If the windshield is cracked on your modern vehicle, you call the glass shop and have them come out and replace it for you. The process is messy and complicated, requires special tools and glues, and the glass is expensive. If they break it while it is being installed (which happens more often than you might think), they replace it on their dime. This makes glass replacement a lot more difficult for the average DIYer, but what about older vehicles, pre-1960s? These cars have flat glass and are typically retained with a weatherstrip seal instead of being glued in like most mid-60s and later vehicles. If you are considering tackling this project, here’s a few tips on how remove and install flat glass windows.
The process of restoring or customizing a classic car often requires you to remove and install flat glass windows and weatherstrips. This job can be intimidating if you have never dealt with glass before. It really is not as hard as it may seem. The key tips that will make the job easier and successful are patience, technique, and using the right tools.
Types Of Glass Seals
This style of glass is not glued in, rather held with a rubber weatherstrip. This style was used as recently as the late 1980s on GM trucks, but for the most part, glue-in glass has been the norm since the mid 1960s. There are two style of rubber-retainer: solid rubber and locking strip. The locking strip style (such as GM trucks 1989 and older), have a large outer weather strip that goes on the window and the window channel, with a smaller insert ring that presses into the a groove around in the center of the rubber. This pushes out on the retaining seal, locking the glass in the vehicle. You can remove the center ring and then cut the rubber to pull the glass out. After 30 or more years, the rubber is hard and brittle, these are rarely savable.
Removing The Glass
For the solid rubber seals, you just have to cut it. In most cases, you can use a razor knife and cut the outer lip off the seal and remove the glass. Sometimes you need to use a wire cutter, which is pushed through a section of the rubber and then pulled back and forth around the window, sawing through the seal.
Once the glass is removed, the area around the seal on the body of the vehicle must be cleaned and restored. Any rust and scale should be removed, holes need to be repaired, etc. If the vehicle is being painted, the glass remains out until that is completed.
Installing The Glass
Now the fun part begins. New rubber is soft and pliable, but windshield weatherstrips and seals are not the easiest to work with. These tips and tricks will help save your sanity, as well as your fingernails.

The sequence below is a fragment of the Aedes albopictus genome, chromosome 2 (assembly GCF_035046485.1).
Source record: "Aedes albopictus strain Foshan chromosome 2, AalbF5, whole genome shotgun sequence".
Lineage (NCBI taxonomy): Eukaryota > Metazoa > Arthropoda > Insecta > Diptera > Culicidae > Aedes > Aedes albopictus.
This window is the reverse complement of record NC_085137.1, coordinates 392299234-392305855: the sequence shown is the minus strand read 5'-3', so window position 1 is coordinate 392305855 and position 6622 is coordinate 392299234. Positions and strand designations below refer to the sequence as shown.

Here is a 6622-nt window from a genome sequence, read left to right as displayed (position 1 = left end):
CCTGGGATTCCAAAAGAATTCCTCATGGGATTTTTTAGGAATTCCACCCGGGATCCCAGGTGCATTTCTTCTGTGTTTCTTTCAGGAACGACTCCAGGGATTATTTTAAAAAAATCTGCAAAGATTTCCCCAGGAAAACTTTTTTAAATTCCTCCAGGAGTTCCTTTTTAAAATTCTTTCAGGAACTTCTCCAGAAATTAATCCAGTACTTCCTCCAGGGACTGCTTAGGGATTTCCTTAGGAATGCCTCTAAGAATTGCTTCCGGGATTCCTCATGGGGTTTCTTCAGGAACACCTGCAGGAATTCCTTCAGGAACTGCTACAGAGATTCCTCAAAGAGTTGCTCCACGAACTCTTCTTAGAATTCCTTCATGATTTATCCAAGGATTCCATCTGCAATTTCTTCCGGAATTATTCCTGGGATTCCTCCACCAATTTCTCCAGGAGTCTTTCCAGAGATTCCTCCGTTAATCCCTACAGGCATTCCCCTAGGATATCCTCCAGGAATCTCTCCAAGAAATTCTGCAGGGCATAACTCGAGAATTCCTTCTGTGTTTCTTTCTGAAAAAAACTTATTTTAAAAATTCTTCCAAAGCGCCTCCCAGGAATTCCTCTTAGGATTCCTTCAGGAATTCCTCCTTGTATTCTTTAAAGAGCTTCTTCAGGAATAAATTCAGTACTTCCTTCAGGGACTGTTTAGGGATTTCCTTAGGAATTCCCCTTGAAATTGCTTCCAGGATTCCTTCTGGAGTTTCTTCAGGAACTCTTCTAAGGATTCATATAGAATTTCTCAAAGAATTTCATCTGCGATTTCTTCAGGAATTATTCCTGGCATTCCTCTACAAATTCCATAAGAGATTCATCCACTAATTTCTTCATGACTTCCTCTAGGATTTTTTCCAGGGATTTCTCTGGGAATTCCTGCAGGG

For a standard non-locking ring type seal, install the rubber onto the glass. This is fairly simple design, which can leak. It is a good idea to put a thin bead of weatherstrip adhesive inside the glass groove before installing the seal to the glass itself. These types of seals are usually fairly deep, so the rubber tends to stick on the glass before it is fully seated. Most 1950s and older vehicles have two-piece windshields, so a helper is very handy, as the glass can flop around while you are working on it. A suction cup handle or two really helps keep thing in control.
Now that the glass is in the seal, there is an old-school trick that makes this job 100 times easier. If you try to use your fingers to flip the outer edge of the rubber seal over the window frame, you will spend hours trying and probably end up peeling back a few fingernails. Instead, loosely wrap a single cord around the outer seal groove, leave the two ends running out in the middle (criss-cross them for the best results). You can tape the ends to the glass so they don’t fall out while you position the glass.
Generously lube up the window frame and the rubber seal with lube. Don’t be stingy, it will help to have more than less.
With the glass in position from the outside of the vehicle, have your assistant carefully press the glass towards the interior of the vehicle, while you sit on the inside. Slowly pull the cord at a 90-degree angle to the glass. The rubber seal edge should pull into the cab, and as you work around the glass, the lip should slide into the seal’s groove. Once you reach the other end of the cord, the glass should be fully installed and ready for clean-up.
If your seal has a locking ring, follow the same steps, but the glass installs from the inside of the vehicle to the outside (pull cord towards the hood), and then lube up the locking groove and locking strip, and install.
Installing flat glass is not difficult if you use the tips and tricks shared above. Judicious lubrication and patience are the keys to a successful installation. Of course, if you don’t want to try this yourself, visit the experts at your local NAPA AutoCare Collision Center.
Check out all the vision and safety parts available on NAPA Online or trust one of our 17,000 NAPA AutoCare locations for routine maintenance and repairs. For more information on how to install flat glass windows, chat with a knowledgeable expert at your local NAPA AUTO PARTS store.
A life-long gearhead, Jefferson Bryant spends more time in the shop than anywhere else. His career began in the car audio industry as a shop manager, eventually working his way into a position at Rockford Fosgate as a product designer. In 2003, he began writing tech articles for magazines, and has been working as an automotive journalist ever since. His work has been featured in Car Craft, Hot Rod, Rod & Custom, Truckin’, Mopar Muscle, and many more. Jefferson has also written 4 books and produced countless videos. Jefferson operates Red Dirt Rodz, his personal garage studio, where all of his magazine articles and tech videos are produced.